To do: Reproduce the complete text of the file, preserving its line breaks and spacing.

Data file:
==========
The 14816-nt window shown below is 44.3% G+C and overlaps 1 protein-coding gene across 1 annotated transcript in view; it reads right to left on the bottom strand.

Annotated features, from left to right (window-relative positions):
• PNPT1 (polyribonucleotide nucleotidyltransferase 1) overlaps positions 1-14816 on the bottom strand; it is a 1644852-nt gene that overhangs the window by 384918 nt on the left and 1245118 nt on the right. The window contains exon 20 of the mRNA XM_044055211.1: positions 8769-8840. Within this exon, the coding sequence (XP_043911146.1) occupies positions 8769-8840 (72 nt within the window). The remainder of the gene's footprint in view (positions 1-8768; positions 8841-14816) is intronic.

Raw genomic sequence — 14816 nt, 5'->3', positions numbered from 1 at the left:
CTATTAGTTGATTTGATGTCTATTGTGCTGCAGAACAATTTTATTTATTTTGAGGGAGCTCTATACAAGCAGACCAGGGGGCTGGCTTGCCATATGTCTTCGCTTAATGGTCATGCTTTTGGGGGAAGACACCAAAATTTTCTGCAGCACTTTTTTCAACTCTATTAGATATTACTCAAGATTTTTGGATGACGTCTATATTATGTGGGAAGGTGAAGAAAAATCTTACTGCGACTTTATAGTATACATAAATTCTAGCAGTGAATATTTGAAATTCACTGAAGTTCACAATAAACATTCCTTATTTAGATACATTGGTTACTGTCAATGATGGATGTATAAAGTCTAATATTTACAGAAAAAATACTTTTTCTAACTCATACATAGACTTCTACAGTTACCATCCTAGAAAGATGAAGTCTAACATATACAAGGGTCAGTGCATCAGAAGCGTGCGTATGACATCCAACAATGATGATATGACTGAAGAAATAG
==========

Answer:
The 14816-nt window shown below is 44.3% G+C and overlaps 1 protein-coding gene across 1 annotated transcript in view; it reads right to left on the bottom strand.

Annotated features, from left to right (window-relative positions):
• PNPT1 (polyribonucleotide nucleotidyltransferase 1) overlaps positions 1-14816 on the bottom strand; it is a 1644852-nt gene that overhangs the window by 384918 nt on the left and 1245118 nt on the right. The window contains exon 20 of the mRNA XM_044055211.1: positions 8769-8840. Within this exon, the coding sequence (XP_043911146.1) occupies positions 8769-8840 (72 nt within the window). The remainder of the gene's footprint in view (positions 1-8768; positions 8841-14816) is intronic.

Raw genomic sequence — 14816 nt, 5'->3', positions numbered from 1 at the left:
CTATTAGTTGATTTGATGTCTATTGTGCTGCAGAACAATTTTATTTATTTTGAGGGAGCTCTATACAAGCAGACCAGGGGGCTGGCTTGCCATATGTCTTCGCTTAATGGTCATGCTTTTGGGGGAAGACACCAAAATTTTCTGCAGCACTTTTTTCAACTCTATTAGATATTACTCAAGATTTTTGGATGACGTCTATATTATGTGGGAAGGTGAAGAAAAATCTTACTGCGACTTTATAGTATACATAAATTCTAGCAGTGAATATTTGAAATTCACTGAAGTTCACAATAAACATTCCTTATTTAGATACATTGGTTACTGTCAATGATGGATGTATAAAGTCTAATATTTACAGAAAAAATACTTTTTCTAACTCATACATAGACTTCTACAGTTACCATCCTAGAAAGATGAAGTCTAACATATACAAGGGTCAGTGCATCAGAAGCGTGCGTATGACATCCAACAATGATGATATGACTGAAGAAATAG